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Jeddah - Yasmine El Tohamy - JEDDAH: A little over six years ago, Crown Prince Mohammed bin Salman announced a social and economic blueprint that would transform the Kingdom. The plan, Vision 2030, set out to create a vibrant society, overhaul the nation’s economy, and reduce its dependence on oil.
In what was viewed as a turning point for the country, several “giga-projects” were launched to provide a focal point for whole new sectors, driven by technology, innovation and sustainability, to stimulate broader economic growth and develop the Kingdom’s digital infrastructure.
Among these new giga-projects, underwritten by the nation’s PIF, or Public Investment Fund, is Diriyah — the Kingdom’s crown jewel — home to the first Saudi dynasty, and a UNESCO World Heritage site, which is undergoing a $50-billion revamp.
Five years ago, the Diriyah Gate Development Authority was tasked by the Saudi government with redeveloping the “birthplace of the Kingdom” into a world-class and sustainable tourism, entertainment and cultural destination.
Diriyah’s mud-brick walls once housed a thriving desert city that was a powerhouse of culture and commerce. The area’s Turaif district, with its famous citadel, was the original seat of power for the Kingdom’s Al-Saud family. In 1727, the city was named the country’s capital, laying the foundations for what would later become a unified Saudi Arabia.
In July 2017, the 11-square-kilometer site became the subject of a painstaking restoration plan aimed at bringing its historical legacy back to life. Situated just 15 minutes’ drive from Riyadh, it will feature some of the world’s most luxurious hotels and restaurants built in traditional Najdi architectural style, alongside conservation areas and cultural venues, with a view to attract some 30 million visitors annually by 2030.
Tourists are not the only target market, however. There will be more than 3,000 residential units in the traditional Najdi design and another 300-plus luxury branded residences.
The site will also host a brand new academic institution, King Salman University, which will focus on heritage, culture and the arts, alongside several new cultural institutes specializing in Najdi architecture and mud-brick building, poetry, falconry, Qur’an recitation, local theater, dance, music and the culinary arts.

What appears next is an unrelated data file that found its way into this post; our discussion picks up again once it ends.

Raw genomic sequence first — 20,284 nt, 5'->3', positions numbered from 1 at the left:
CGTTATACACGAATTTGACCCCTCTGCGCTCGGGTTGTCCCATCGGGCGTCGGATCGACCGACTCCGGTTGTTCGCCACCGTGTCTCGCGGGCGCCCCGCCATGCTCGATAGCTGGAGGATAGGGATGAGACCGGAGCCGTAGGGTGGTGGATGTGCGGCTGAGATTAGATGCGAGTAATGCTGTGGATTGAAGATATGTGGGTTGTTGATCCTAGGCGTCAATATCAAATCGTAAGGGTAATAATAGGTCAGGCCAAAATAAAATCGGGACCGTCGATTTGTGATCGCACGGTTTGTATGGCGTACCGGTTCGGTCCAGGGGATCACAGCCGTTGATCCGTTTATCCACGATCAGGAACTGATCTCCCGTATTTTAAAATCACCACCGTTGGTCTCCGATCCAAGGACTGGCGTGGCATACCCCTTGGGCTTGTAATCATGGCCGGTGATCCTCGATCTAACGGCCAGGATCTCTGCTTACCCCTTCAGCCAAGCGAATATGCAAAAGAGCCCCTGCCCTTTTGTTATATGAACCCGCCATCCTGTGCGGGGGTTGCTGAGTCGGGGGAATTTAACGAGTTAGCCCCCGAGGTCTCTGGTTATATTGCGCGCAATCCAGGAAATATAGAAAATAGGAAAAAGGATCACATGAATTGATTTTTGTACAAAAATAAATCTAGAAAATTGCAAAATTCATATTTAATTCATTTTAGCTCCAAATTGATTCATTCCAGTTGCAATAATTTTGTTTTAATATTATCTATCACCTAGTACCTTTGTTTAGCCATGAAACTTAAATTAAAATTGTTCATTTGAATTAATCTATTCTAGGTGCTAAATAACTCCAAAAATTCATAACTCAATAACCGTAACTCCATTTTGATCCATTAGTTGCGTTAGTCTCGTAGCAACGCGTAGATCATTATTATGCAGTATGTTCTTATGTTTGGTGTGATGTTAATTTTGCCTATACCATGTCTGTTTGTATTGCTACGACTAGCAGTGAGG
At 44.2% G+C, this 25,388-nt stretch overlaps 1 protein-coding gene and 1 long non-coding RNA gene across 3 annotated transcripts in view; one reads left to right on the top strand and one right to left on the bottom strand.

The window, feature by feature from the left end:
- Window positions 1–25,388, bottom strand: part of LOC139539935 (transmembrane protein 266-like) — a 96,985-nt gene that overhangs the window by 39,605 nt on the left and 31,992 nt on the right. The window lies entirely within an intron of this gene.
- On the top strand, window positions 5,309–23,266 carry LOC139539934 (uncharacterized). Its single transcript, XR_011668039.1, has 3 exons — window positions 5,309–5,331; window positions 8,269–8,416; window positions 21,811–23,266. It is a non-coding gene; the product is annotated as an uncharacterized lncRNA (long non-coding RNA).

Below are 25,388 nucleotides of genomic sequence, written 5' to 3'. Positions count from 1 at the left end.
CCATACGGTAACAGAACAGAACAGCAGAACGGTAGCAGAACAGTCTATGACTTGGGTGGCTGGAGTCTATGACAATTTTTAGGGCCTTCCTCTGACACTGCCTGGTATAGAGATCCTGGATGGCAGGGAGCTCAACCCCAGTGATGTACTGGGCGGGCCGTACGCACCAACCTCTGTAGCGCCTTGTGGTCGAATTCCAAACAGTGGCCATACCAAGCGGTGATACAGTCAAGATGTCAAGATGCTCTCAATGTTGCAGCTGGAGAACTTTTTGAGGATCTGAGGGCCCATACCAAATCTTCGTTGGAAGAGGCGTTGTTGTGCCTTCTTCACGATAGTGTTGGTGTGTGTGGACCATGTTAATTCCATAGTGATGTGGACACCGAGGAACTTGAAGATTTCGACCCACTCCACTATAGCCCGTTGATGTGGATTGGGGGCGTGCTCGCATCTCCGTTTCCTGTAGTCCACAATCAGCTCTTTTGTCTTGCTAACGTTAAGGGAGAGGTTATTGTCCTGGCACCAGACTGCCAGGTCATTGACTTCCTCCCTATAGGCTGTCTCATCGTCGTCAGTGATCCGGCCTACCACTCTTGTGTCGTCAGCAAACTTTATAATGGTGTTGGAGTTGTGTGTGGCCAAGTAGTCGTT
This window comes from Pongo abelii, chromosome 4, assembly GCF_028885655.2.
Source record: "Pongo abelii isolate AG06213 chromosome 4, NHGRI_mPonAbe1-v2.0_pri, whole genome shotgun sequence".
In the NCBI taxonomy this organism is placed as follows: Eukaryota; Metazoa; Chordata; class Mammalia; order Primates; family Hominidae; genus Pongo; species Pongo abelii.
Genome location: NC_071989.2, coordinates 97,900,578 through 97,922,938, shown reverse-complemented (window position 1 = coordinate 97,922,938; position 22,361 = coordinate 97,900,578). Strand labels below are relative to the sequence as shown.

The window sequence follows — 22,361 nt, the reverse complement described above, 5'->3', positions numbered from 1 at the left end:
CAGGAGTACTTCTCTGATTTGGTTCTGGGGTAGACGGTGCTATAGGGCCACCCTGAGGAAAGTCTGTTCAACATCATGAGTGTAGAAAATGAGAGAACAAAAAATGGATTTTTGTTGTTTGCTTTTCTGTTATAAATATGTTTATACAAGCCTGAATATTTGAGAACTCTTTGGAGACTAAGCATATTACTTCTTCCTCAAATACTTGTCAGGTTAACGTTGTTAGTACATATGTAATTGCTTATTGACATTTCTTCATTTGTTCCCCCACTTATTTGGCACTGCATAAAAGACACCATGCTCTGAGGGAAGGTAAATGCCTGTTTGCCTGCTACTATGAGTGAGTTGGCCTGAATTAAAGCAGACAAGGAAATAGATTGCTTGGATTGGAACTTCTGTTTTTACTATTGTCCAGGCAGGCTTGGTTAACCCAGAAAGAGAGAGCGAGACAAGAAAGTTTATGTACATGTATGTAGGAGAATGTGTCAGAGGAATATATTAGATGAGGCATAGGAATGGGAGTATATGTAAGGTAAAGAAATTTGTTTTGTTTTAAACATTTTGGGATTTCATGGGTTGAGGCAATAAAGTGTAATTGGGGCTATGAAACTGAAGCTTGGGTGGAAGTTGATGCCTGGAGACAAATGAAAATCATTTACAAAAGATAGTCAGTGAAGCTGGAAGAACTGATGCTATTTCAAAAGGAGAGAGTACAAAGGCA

Also under development in the Riyadh region is Qiddiya, the Saudi capital’s forthcoming entertainment, sports and culture hub, which will feature theme parks, arenas, outdoor activities and motorsports.
The project is built on five main pillars: Sports and wellness, nature and environment, parks and attractions, motion and mobility, and arts and culture. Owned wholly by the PIF, its objective is to boost the Kingdom’s status as a leading tourist destination.
Over a total area of 334 square kilometers and a budget of $8 billion, construction began in early 2018. The latest contract is a $750-million joint venture between ALEC Saudi Arabia Engineering & Contracting and El Seif Engineering Contracting to build the Kingdom’s first water park — which is also tipped to be the region’s largest.
The Qiddiya Investment Company has also awarded a $1-billion contract to build Six Flags Qiddiya, which will contain 28 rides and attractions in six themed parks. It is one of the Kingdom’s most highly anticipated attractions.
A speed park will include an FIA grade-one racetrack dedicated to motorsports fans as well as a golf course designed by Jack Nicklaus, one of the greatest golfers of all time, open to elite and amateur players.
Qiddiya will also feature luxury tented retreats, animal encounters and outdoor adventure and exploration, several arts and culture centers, festival grounds, and a multiplex cinema.
The Red Sea Project and AMAALA
It is not just the Riyadh region that is enjoying a flurry of investment. On the Red Sea coast in the far west of the Kingdom, two luxurious tourist destinations are under development, both with a strong emphasis on sustainability, conservation, culture and heritage.
Aiming to be a world leader in regenerative tourism, the Red Sea Project is a luxury, sustainable project spanning an impressive 34,000 square kilometers.
The Red Sea Development Company, established in 2018, is fully owned by the PIF. Directly employing 35,000 people, the project showcases the landscape and rich cultural heritage of the coast.